With regards to the elevation of project management, Harold Kerzner, a globally recognized expert on project management, says changes are coming in the wake of the future definitions of both projects and project success evolving.
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dhaughey
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Hi Kit,

An interesting and thought-provoking article. I'm not sure the role of the project manager is ending anytime soon. Project managers have been around for thousands of years. They may not have been called project managers, but that doesn't matter, they were carrying out the role, long before software was around.

Can software manage difficult project team members, negotiate a supplier contract, find creative solutions to problems, celebrate success with their team? No, didn't think so.

These are the current trends I see impacting project management in the coming months and years:

1. Better Collaboration in the Cloud
As technology advances, better ways to collaborate are appearing and although these are not specifically designed for project management; they offer many benefits to project teams. One advance in particular, Cloud Computing, has allowed better document collaboration across multiple locations and electronic devices.

2. Geographically Dispersed Project Teams
More and more teams are working across different geographies in the name of cost reduction and efficiency. It's common for large projects to have significant sections outsourced to India, China and other emerging economies.

3. Agile Project Management
Agile is the word on everyone's lips at the moment. It's seen as an exciting new approach to project management and a refreshing change from the traditional slow and cumbersome Waterfall method. Although Agile isn't a new concept, it's gaining traction and certainly has benefits for many projects.

4. Virtual Learning
There are more and more informal podcast and virtual project management training courses appearing in the market. As graduates look to enter the profession, they are often limited by their finances and can't afford to attend classroom training. Training providers are filling this gap with cost-effective podcasts and virtual training that provides the same qualifications, but at a lower cost.

Any other thoughts on emerging trends in project management?

Duncan
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kwalford
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Hi Duncan,

It is funny you mention Agile as a 'hot topic' in project MGMT. I recently got a copy of the APM's 6th Edition PMBoK and they freqently mention in every section about Agile but seldom mentioned it in the 5th Edition (written a few years back). What industries (construction, IT etc) is Agile suitable for? I was under the impression it was mainly for Software Dev projects, is that assumption right?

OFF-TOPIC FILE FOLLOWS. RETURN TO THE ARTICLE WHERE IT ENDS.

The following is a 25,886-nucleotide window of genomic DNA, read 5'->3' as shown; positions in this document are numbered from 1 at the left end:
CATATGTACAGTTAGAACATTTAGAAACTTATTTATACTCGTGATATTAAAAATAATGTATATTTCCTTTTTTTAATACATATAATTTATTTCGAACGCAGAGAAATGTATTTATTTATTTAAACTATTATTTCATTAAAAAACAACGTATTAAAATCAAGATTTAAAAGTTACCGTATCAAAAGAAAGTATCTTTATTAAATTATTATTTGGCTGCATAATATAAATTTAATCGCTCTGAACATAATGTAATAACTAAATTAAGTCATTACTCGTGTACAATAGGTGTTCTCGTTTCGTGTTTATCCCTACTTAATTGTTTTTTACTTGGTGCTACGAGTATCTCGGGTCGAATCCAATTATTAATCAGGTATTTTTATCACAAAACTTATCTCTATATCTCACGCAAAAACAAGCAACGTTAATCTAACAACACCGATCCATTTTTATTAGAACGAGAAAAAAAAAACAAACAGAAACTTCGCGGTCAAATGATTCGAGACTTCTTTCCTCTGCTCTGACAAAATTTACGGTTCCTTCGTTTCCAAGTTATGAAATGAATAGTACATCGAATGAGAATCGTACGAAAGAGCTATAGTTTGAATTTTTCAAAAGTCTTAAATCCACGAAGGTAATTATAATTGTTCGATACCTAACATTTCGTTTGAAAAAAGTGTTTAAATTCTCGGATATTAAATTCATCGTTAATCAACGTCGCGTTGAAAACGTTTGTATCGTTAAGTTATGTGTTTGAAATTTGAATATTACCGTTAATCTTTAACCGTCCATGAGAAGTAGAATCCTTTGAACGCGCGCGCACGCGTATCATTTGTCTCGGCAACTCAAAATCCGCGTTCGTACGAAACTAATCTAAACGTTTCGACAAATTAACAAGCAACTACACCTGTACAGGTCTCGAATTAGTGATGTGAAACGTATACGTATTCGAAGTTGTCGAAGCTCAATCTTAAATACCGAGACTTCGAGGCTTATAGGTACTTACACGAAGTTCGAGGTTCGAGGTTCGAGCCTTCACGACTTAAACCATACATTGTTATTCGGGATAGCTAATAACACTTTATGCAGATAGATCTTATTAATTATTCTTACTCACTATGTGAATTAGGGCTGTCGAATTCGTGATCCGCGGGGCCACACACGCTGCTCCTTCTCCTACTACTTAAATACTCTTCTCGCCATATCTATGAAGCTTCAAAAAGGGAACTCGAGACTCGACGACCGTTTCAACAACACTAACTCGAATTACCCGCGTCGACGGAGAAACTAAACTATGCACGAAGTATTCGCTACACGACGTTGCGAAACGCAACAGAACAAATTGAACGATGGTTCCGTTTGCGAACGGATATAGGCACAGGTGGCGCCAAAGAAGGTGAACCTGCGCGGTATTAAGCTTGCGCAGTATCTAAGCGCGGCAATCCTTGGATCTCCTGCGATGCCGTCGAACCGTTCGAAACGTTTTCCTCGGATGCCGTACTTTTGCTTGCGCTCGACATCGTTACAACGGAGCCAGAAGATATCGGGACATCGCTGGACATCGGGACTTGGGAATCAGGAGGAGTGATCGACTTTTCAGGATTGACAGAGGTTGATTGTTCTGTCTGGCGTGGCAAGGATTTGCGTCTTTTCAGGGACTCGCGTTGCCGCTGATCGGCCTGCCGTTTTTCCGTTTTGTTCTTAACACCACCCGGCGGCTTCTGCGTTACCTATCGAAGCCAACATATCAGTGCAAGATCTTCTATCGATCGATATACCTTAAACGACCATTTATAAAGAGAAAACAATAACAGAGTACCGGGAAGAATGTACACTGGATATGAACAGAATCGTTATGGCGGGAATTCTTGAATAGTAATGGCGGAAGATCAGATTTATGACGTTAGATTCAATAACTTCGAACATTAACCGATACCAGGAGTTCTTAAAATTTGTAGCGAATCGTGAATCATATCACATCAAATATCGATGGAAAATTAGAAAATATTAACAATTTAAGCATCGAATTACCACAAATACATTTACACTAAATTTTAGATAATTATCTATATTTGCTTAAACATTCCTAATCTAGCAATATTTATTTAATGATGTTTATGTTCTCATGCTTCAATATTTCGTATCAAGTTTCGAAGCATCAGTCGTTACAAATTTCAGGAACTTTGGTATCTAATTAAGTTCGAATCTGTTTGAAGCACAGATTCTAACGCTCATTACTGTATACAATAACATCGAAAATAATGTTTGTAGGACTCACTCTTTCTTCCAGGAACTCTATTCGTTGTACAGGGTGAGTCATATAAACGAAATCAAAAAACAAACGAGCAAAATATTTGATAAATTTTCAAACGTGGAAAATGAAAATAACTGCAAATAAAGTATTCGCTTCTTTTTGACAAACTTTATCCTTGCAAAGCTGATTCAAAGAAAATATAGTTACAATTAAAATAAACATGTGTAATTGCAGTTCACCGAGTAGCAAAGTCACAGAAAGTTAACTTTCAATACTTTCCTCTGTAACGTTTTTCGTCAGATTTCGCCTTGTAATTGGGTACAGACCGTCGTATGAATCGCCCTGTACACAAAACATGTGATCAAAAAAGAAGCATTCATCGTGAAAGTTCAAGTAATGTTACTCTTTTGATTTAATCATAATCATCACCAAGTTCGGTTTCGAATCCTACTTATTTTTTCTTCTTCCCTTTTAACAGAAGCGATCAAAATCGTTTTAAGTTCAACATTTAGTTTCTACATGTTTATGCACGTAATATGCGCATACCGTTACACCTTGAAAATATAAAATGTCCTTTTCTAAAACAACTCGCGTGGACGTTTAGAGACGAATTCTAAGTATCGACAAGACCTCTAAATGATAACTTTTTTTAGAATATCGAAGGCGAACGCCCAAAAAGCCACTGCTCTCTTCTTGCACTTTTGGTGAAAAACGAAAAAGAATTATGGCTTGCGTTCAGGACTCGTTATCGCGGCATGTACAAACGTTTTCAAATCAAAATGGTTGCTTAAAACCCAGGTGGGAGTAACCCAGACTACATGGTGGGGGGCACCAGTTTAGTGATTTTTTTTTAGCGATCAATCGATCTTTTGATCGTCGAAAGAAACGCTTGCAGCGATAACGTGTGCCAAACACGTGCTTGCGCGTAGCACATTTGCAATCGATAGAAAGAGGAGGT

Also, I see Virtual learning prevalent in 2014 onwards and there are tons of providers offering PM training via online videos (like CBT Nuggetts).

Many thanks,
Kit
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kwalford
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I suppose the answer to my previous Agile query, is yes it is a framework meant for Software Development projects.

Agile Link:

http://www.allaboutagile.com/what-is-ag ... rinciples/

Could you apply Agile to other industry projects? Our projects are IT Infrastructure projects (servers, internet connections etc) and I am keen to know if Agile would apply to these types of projects.
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dhaughey
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I think IT and software development in particular, drives project management advances. Certainly Agile is very IT focussed, I can't imagine Agile would work well in the construction industry.

I think the jury is still out on Agile. There is some nervousness as witnessed when a manager recently agreed to have his project Agile and then asked for a detailed project plan, day-by-day until go-live.

That manager wanted to see everything planned out, but was willing to do the build phase in Sprints and make changes if necessary. This hybrid approach seems popular - Waterfall until the build phase - Sprints and then Closeout.

I wonder how many high-value, high-profile project are fully Agile?

Duncan